Curator: Leo Li Chen
Magician Space is delighted to present artist Li Jinghu’s solo exhibition, “Companionship”, after a five-year hiatus since his last in Beijing.
For every one of us, all of our encounters, companionships, and separations have been fair. As much as we’d like to be irrevocably immersed in kindness and sweetness, we are also made aware of the responsibility and burden that come with intimacy. Furthermore, fortune, knowledge, class, health are often the quantifiable realities and external factors that determine an individual’s turn of life, which do not necessarily command the prospect of an individual’s emotional commitment. The question that motivates Li Jinghu’s practice becomes, “How do we transcend these setbacks in reality, so we sense the passion and restrains of emotions, the pain and the unspeakable amid the barriers between people?”
Li Jinghu’s practice has always attempted to dissolve those existing meanings and flat narratives, while seeking out the common yet at times, overlooked energy and desires in life. Like the mosaic tiles amassed from the market of construction supplies, some vibrant in colors, others plain and simple, some intricate and favorable, others broken and scratched, are all made of quartz regardless of their differences from each other. All of the tiles have been processed, colored, set, and lined up, whose values have been actualized in a standardized fashion regardless of whether its exterior matches its internal intent or not. What concerns Li Jinghu is the juxtaposition of the objects, and the ways in which companionship come together. And once the social identities of an object are removed, how will it live and survive?
When two pieces of entirely different tiles are placed next to each other, hence a personal and independent relationship becomes apparent. The piece of tile is no longer a member similar to the rest of the group, but an existing piece reliant of the others. They are not glued together seamlessly, instead, narrow crevasses are left between them. One would not be able to determine what’s parting and approaching, which resonates with the independent individuals engaged in an intimate relationship, who at times embrace each other tightly, other times, part their ways. Intimacy is often inseparable from reticence, which is indeed its most honest trammel.
If two pieces of mosaic tiles, in each other’s company, project the reality of the so-called intimate relationship, then bringing together jewelry and metal radium disk would emulate the clash of love and desire of adolescence. These cheap pieces of jewelry, often processed by women, are placed over the metallic radium disks, processed by men, are transformed into raindrops and fall into the water. They become one with each other while creating a crescendo of ripples. Industrial materials are often cold and rigid, but their encounter ignites passionate, unhinged desires, as well as irrevocable parting. Before the feelings of a previous love affair are fully fled, the raindrops from the next encounter have already fallen, as parting and encountering often happen simultaneously. Agreement and ethics often seem powerless and dismal in the confrontation of the irrational love and loathing, and faced with our desires and fate, we have to admit that the most wonderful things in life are ultimately destined for transience and fragility.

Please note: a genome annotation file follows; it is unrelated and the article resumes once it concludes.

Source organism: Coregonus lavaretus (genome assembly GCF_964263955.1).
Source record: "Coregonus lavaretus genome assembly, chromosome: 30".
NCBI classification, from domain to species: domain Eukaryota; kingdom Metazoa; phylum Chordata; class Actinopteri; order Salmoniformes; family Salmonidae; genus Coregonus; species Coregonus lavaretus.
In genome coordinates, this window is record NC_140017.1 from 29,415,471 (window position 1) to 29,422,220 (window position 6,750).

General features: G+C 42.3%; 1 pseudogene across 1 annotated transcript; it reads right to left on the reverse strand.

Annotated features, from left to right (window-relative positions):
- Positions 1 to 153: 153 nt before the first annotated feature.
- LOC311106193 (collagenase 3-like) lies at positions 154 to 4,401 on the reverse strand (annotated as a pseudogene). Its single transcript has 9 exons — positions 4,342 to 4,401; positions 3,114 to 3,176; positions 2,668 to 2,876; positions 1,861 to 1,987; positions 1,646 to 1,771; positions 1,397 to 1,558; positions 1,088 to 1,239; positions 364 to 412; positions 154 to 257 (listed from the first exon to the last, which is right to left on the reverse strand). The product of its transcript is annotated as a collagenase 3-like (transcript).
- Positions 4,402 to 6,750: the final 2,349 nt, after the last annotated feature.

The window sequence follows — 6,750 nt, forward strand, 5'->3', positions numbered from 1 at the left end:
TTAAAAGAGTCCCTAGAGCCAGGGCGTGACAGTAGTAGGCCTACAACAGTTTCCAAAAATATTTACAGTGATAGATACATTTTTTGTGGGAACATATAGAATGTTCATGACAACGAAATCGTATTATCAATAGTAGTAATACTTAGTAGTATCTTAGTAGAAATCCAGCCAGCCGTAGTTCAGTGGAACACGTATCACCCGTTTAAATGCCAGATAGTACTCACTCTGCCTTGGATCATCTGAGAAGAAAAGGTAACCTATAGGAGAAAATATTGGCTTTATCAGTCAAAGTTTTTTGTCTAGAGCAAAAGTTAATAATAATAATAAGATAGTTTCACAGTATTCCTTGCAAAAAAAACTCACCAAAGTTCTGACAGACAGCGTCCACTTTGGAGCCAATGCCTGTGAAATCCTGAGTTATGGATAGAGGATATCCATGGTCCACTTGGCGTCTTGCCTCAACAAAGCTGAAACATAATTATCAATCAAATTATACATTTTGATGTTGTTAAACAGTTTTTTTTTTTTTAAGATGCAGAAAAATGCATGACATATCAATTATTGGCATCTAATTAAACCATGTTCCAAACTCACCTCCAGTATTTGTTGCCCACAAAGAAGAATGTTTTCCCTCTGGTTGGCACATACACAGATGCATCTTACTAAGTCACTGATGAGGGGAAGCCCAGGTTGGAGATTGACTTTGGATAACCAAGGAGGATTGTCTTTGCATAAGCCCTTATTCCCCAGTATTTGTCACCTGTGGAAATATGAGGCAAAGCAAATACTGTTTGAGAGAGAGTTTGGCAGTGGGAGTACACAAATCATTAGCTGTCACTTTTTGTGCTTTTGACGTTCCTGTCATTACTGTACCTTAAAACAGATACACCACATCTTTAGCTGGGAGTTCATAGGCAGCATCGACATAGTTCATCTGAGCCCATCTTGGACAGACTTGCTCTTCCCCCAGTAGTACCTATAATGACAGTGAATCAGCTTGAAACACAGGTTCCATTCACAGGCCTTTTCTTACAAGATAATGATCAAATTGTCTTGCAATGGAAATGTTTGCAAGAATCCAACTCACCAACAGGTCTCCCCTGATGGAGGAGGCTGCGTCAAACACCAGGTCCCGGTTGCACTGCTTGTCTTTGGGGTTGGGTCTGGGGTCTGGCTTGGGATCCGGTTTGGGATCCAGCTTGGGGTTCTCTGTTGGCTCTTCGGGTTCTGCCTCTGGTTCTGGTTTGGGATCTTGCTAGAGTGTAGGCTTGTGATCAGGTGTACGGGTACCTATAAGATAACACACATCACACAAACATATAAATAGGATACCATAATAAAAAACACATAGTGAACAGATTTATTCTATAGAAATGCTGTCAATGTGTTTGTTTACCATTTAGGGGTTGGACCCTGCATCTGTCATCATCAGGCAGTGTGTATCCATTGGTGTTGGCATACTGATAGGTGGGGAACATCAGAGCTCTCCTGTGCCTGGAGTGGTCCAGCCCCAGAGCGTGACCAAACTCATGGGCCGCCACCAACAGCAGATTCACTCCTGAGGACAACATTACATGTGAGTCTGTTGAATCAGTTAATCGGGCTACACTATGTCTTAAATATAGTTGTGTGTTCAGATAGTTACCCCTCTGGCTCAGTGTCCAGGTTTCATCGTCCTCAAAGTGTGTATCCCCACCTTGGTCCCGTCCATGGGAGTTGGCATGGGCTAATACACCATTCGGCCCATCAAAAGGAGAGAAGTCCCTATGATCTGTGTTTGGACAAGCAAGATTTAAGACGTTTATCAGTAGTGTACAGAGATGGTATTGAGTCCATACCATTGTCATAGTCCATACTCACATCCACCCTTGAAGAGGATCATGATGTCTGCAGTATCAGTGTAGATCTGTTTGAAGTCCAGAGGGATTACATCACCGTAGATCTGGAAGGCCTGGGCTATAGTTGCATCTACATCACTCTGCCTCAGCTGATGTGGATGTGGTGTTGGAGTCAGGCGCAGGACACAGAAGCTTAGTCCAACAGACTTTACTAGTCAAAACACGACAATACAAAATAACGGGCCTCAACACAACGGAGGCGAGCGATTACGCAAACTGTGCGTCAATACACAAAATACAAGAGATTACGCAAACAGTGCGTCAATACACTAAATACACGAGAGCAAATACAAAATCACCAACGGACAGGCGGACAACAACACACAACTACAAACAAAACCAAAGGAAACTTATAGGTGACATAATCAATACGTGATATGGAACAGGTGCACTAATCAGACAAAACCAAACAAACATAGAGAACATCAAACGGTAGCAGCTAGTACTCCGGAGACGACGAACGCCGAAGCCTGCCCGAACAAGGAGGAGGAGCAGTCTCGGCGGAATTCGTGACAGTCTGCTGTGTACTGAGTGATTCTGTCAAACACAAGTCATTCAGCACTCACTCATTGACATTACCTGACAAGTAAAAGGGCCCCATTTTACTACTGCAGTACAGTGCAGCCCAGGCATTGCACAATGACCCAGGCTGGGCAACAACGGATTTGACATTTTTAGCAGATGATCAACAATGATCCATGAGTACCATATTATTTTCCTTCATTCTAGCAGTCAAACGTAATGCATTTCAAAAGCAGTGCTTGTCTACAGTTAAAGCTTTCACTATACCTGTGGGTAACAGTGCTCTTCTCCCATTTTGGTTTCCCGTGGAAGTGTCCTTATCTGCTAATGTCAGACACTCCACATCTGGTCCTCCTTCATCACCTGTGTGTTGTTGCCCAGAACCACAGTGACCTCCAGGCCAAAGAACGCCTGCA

Throughout the inescapable life of the mundane, hope, frustration, depravity, and the subtle yet tangible kindness are tangled together. This has turned Li Jinghu into a scrounger, who hopes to excavate those precious things amid the numbness of reality. Those found objects, be they the cheap pieces of jewelry, quartz, or the mosaic tiles, embody the individuals who are assigned with symbolic social attributes, as well as, analogies of himself. In the course of being selected, eliminated, and rediscovered, the invisible surfaces from the visible – this is the desperate fight against the cruelty of reality. While the unexpected encounters, companionships, struggles, and separations are not necessarily pleasant at all, as they often come with suffering and unspeakable feelings, but this precisely manifests the most truthful desire of living.
Li Jinghu in the 4th Today's Documents: A Stitch in Time
Li Jinghu in "A Turing Moment" at Shanghai Duolun Museum of Modern Art
Li Jinghu in "Phantone" at HOW Art Museum, Wenzhou